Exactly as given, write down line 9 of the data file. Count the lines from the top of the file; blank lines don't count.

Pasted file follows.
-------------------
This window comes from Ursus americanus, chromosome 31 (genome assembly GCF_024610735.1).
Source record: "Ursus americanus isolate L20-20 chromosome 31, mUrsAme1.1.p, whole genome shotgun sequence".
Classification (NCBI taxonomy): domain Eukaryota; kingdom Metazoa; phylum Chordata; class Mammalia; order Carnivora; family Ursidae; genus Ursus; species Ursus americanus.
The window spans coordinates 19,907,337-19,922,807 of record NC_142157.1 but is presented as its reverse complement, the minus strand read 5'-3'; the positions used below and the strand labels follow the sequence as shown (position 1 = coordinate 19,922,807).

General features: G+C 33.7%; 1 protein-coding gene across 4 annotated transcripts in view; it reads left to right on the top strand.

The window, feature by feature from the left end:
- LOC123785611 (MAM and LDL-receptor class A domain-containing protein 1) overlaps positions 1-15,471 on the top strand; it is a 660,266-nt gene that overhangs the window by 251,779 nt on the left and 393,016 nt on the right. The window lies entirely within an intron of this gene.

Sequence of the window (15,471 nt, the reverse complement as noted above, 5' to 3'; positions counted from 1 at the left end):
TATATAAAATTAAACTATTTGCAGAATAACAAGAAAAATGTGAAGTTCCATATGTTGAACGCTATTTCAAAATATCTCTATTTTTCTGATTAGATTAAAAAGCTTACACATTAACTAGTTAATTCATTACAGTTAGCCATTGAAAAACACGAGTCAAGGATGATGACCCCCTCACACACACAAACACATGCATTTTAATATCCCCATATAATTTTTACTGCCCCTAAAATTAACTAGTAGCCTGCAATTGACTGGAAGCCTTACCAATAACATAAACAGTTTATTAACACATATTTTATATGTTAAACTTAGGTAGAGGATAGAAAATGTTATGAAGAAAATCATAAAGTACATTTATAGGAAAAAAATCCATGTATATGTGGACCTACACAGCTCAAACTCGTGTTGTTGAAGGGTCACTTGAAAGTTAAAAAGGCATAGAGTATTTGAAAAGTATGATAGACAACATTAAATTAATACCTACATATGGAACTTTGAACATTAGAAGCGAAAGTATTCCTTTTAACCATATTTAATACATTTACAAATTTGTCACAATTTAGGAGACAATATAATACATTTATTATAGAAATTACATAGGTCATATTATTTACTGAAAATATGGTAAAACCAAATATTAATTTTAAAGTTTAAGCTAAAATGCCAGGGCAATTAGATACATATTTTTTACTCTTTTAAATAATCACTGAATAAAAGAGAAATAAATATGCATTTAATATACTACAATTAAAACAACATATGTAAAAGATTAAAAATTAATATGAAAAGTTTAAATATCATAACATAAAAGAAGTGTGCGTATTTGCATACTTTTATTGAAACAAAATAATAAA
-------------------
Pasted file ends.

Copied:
TATATAAAATTAAACTATTTGCAGAATAACAAGAAAAATGTGAAGTTCCATATGTTGAACGCTATTTCAAAATATCTCTATTTTTCTGATTAGATTAAAAAGCTTACACATTAACTAGTTAATTCATTACAGTTAGCCATTGAAAAACACGAGTCAAGGATGATGACCCCCTCACACACACAAACACATGCATTTTAATATCCCCATATAATTTTTACTGCCCCTAAAATTAACTAGTAGCCTGCAATTGACTGGAAGCCTTACCAATAACATAAACAGTTTATTAACACATATTTTATATGTTAAACTTAGGTAGAGGATAGAAAATGTTATGAAGAAAATCATAAAGTACATTTATAGGAAAAAAATCCATGTATATGTGGACCTACACAGCTCAAACTCGTGTTGTTGAAGGGTCACTTGAAAGTTAAAAAGGCATAGAGTATTTGAAAAGTATGATAGACAACATTAAATTAATACCTACATATGGAACTTTGAACATTAGAAGCGAAAGTATTCCTTTTAACCATATTTAATACATTTACAAATTTGTCACAATTTAGGAGACAATATAATACATTTATTATAGAAATTACATAGGTCATATTATTTACTGAAAATATGGTAAAACCAAATATTAATTTTAAAGTTTAAGCTAAAATGCCAGGGCAATTAGATACATATTTTTTACTCTTTTAAATAATCACTGAATAAAAGAGAAATAAATATGCATTTAATATACTACAATTAAAACAACATATGTAAAAGATTAAAAATTAATATGAAAAGTTTAAATATCATAACATAAAAGAAGTGTGCGTATTTGCATACTTTTATTGAAACAAAATAATAAA